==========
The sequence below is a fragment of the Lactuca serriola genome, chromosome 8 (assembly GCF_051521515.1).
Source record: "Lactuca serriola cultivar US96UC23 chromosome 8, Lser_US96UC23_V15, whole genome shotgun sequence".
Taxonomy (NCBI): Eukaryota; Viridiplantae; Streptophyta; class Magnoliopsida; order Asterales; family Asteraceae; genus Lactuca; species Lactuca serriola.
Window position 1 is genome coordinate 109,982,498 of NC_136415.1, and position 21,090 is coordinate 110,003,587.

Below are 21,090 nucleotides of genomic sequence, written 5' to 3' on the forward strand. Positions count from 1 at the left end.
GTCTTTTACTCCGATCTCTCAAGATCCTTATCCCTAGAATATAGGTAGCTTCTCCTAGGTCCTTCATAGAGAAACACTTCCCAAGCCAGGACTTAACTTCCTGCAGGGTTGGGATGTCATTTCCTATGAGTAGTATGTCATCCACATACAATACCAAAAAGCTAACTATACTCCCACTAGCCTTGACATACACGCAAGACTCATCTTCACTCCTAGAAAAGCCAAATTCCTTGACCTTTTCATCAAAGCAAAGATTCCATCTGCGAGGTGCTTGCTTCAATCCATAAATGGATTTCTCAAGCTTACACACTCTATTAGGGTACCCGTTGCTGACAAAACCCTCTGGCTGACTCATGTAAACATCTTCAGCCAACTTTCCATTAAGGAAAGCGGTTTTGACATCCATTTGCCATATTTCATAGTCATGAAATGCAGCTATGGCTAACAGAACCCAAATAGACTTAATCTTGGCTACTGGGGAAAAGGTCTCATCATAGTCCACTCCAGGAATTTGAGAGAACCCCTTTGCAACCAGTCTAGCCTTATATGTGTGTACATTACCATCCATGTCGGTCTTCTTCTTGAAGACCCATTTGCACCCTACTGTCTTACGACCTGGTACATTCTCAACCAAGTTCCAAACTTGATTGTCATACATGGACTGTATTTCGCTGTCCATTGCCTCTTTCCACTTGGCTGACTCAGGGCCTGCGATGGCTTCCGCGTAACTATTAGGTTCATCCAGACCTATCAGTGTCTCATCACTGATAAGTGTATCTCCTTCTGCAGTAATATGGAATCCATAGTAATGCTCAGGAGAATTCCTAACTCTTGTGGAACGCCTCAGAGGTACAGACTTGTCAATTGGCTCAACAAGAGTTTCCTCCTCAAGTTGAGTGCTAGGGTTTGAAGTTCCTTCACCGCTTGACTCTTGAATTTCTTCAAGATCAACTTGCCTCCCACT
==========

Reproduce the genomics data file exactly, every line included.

The sequence below is a fragment of the Lactuca serriola genome, chromosome 8 (assembly GCF_051521515.1).
Source record: "Lactuca serriola cultivar US96UC23 chromosome 8, Lser_US96UC23_V15, whole genome shotgun sequence".
Taxonomy (NCBI): Eukaryota; Viridiplantae; Streptophyta; class Magnoliopsida; order Asterales; family Asteraceae; genus Lactuca; species Lactuca serriola.
Window position 1 is genome coordinate 109,982,498 of NC_136415.1, and position 21,090 is coordinate 110,003,587.

Below are 21,090 nucleotides of genomic sequence, written 5' to 3' on the forward strand. Positions count from 1 at the left end.
GTCTTTTACTCCGATCTCTCAAGATCCTTATCCCTAGAATATAGGTAGCTTCTCCTAGGTCCTTCATAGAGAAACACTTCCCAAGCCAGGACTTAACTTCCTGCAGGGTTGGGATGTCATTTCCTATGAGTAGTATGTCATCCACATACAATACCAAAAAGCTAACTATACTCCCACTAGCCTTGACATACACGCAAGACTCATCTTCACTCCTAGAAAAGCCAAATTCCTTGACCTTTTCATCAAAGCAAAGATTCCATCTGCGAGGTGCTTGCTTCAATCCATAAATGGATTTCTCAAGCTTACACACTCTATTAGGGTACCCGTTGCTGACAAAACCCTCTGGCTGACTCATGTAAACATCTTCAGCCAACTTTCCATTAAGGAAAGCGGTTTTGACATCCATTTGCCATATTTCATAGTCATGAAATGCAGCTATGGCTAACAGAACCCAAATAGACTTAATCTTGGCTACTGGGGAAAAGGTCTCATCATAGTCCACTCCAGGAATTTGAGAGAACCCCTTTGCAACCAGTCTAGCCTTATATGTGTGTACATTACCATCCATGTCGGTCTTCTTCTTGAAGACCCATTTGCACCCTACTGTCTTACGACCTGGTACATTCTCAACCAAGTTCCAAACTTGATTGTCATACATGGACTGTATTTCGCTGTCCATTGCCTCTTTCCACTTGGCTGACTCAGGGCCTGCGATGGCTTCCGCGTAACTATTAGGTTCATCCAGACCTATCAGTGTCTCATCACTGATAAGTGTATCTCCTTCTGCAGTAATATGGAATCCATAGTAATGCTCAGGAGAATTCCTAACTCTTGTGGAACGCCTCAGAGGTACAGACTTGTCAATTGGCTCAACAAGAGTTTCCTCCTCAAGTTGAGTGCTAGGGTTTGAAGTTCCTTCACCGCTTGACTCTTGAATTTCTTCAAGATCAACTTGCCTCCCACT